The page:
Ann Wright: Summary execution
Case: Clancy Consulting v Derwent Holdings, Anglo International Holdings, Mardown, Cashtal Properties, Mount Murray Country Club and Cashtal Developments. Technology and Construction Court March 2010.
The defendants were separate companies, but owned and controlled by a common trust. Over the years, Clancy had acted for it as mechanical services and engineering consultant.
Kingsley Fereday Management (KFM) issued the clients’ instructions and certified payments. The majority of contracts were charged on a time basis and these often resulted in payments not being certified or paid in full.
By 23 October 2009, Clancy issued proceedings for fees on 22 contracts: £329,525 for sums certified by KFM but not paid ; £68,565 for sums not certified and not paid; £37,242 for Clancy’s management time in chasing payments.
Clancy argued that unless a lump sum fee had been agreed, it should be paid on an hourly basis. It referred to letters that confirmed fees would be charged on a time basis.
The defendants replied on 11 January 2010 by issuing a general denial without any positive defence. They claimed the time-based payments were only temporary until final fees had been agreed, that there was no binding certificate procedure, that everything was subject to final reconciliation and Clancy was only entitled to “a reasonable sum” for its work. There was no indication as to what this reasonable sum might be or why Clancy’s charges were thought to be unreasonable.
Clancy tried to obtain this information from the defendants and a judge ordered it to be provided by 17 February. On 18 February, the defendants applied for an extension to 24 February. This was granted on the proviso that if the information still did not arrive, the defence would be stuck with its 11 January submission. Nothing materialised.
Clancy applied to the court that the 11 January defence should be struck out and Clancy should be given summary judgment for its money. Application for summary judgment is a quick procedure based on convincing the judge there is no real defence to the claim. If it fails the dispute proceeds to full court hearing.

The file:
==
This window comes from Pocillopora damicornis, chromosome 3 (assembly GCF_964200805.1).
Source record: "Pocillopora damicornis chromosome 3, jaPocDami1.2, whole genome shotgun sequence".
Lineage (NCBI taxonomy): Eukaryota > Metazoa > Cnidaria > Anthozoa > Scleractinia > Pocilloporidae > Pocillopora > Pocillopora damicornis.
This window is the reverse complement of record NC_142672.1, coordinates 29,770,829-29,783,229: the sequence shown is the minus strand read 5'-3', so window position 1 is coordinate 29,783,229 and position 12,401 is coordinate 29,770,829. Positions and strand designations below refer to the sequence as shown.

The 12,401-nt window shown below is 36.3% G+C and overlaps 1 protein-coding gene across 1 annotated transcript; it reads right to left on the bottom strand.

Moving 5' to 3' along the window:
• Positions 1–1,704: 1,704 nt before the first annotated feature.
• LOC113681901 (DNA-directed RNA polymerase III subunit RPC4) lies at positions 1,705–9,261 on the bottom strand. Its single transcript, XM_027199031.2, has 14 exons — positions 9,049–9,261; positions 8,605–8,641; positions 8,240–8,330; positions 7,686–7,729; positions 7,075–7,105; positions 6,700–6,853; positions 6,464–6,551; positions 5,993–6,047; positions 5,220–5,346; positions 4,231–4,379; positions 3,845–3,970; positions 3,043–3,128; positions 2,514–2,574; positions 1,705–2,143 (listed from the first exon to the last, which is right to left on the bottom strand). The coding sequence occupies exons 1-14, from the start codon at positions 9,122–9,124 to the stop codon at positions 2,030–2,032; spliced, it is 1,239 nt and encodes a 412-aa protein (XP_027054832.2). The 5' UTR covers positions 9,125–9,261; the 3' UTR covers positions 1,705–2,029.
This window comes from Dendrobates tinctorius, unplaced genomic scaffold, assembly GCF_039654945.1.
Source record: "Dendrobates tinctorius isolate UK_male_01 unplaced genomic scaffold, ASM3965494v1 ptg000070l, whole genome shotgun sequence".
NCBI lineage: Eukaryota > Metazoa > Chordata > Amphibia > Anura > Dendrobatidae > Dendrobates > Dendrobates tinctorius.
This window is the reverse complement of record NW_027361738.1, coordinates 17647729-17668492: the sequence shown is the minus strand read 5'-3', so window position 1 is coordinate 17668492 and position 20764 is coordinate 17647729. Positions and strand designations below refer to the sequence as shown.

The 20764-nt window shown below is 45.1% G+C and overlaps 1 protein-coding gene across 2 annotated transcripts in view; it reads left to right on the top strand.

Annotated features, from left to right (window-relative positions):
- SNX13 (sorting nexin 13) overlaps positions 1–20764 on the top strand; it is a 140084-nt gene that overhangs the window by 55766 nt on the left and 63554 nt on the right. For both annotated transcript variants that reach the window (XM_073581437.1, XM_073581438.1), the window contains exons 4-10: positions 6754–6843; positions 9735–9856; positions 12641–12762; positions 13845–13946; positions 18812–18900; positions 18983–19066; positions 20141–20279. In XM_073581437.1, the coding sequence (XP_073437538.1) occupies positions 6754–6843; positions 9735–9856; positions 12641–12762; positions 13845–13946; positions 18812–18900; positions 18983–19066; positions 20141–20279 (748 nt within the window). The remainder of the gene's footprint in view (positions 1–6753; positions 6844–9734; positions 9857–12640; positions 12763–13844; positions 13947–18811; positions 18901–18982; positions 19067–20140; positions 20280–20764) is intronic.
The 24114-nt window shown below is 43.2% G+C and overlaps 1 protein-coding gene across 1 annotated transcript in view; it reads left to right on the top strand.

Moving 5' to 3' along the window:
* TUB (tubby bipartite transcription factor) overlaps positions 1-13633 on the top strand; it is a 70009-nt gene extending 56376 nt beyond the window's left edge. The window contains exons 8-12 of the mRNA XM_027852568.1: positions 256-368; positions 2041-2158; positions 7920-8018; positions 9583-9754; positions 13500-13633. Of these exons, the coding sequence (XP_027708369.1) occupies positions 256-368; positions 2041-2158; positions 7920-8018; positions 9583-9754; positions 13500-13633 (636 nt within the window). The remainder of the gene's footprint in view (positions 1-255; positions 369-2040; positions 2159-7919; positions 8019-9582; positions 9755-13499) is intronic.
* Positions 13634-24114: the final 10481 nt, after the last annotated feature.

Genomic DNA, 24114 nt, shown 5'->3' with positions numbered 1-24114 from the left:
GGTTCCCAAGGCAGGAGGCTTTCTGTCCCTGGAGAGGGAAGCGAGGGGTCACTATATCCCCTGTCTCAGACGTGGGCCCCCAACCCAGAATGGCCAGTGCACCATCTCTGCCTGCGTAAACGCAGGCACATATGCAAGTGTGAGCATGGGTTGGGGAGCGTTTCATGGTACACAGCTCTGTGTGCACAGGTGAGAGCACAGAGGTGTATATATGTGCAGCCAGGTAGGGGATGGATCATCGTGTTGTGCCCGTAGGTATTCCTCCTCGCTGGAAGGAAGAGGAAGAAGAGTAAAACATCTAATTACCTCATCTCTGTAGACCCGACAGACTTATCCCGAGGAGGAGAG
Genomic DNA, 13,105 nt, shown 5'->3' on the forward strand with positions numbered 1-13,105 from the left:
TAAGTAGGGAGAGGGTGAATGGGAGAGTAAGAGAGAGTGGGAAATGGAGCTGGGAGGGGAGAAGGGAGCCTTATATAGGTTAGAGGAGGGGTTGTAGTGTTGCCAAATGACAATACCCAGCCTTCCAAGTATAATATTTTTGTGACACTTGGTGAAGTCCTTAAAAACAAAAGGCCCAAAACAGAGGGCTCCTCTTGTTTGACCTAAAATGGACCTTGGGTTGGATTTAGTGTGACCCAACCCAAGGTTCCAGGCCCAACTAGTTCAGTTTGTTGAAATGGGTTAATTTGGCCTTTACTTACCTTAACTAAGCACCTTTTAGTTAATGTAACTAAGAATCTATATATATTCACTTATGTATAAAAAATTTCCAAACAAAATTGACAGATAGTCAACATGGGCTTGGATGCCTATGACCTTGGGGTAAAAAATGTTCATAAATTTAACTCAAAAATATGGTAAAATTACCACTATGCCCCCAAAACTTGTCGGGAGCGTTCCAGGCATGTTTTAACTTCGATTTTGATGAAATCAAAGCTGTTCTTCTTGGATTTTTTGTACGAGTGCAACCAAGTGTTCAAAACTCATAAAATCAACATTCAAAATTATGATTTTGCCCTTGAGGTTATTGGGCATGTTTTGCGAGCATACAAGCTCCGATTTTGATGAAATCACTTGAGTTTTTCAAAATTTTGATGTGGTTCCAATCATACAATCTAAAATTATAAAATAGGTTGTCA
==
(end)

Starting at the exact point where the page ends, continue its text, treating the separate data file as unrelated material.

Before the hearing the defendants conceded that the certified £329,525 should be paid. But in court, they tried to attack Clancy’s claim for the non-certified sum of £68,565 by arguing the correspondence did not show that Clancy was entitled to be paid “the hourly rates in force from time to time”. The judge was unimpressed.
This was the basis, he said, on which KFM had issued its payment certificates and the repeated use of the words “on a time charge basis” reinforced this. There was no objection about the hours claimed by Clancy and no suggestion that its rates were not reasonable, so it was entitled to the summary judgment for the uncertified £68,565.
On Clancy’s management time, it had to show a proper causal link between the costs it had incurred and the alleged fault on the defendants’ part. The evidence was inconclusive, so the court could not give summary judgment for the £37,242.
A court can strike out a defence if it fails to establish reasonable grounds for defending the claim or if there is a failure to comply with court direction or order. In particular, if it is a money claim, a bare denial risks being struck out unless the defendant gives reasons or puts forward a case for an alternative claim.
The normal rule in civil court cases is that proof has to be established on the balance of probabilities. But with a summary judgment, the claimant must show that the defendant has no real prospect of defending the claim. Establishing probability is replaced by establishing an absence of reality.
So you need every fact you use must be backed up by as much information as possible.
Ann Wright FCIOB is an adjudicator and quantity surveyor.
T: 01675 466009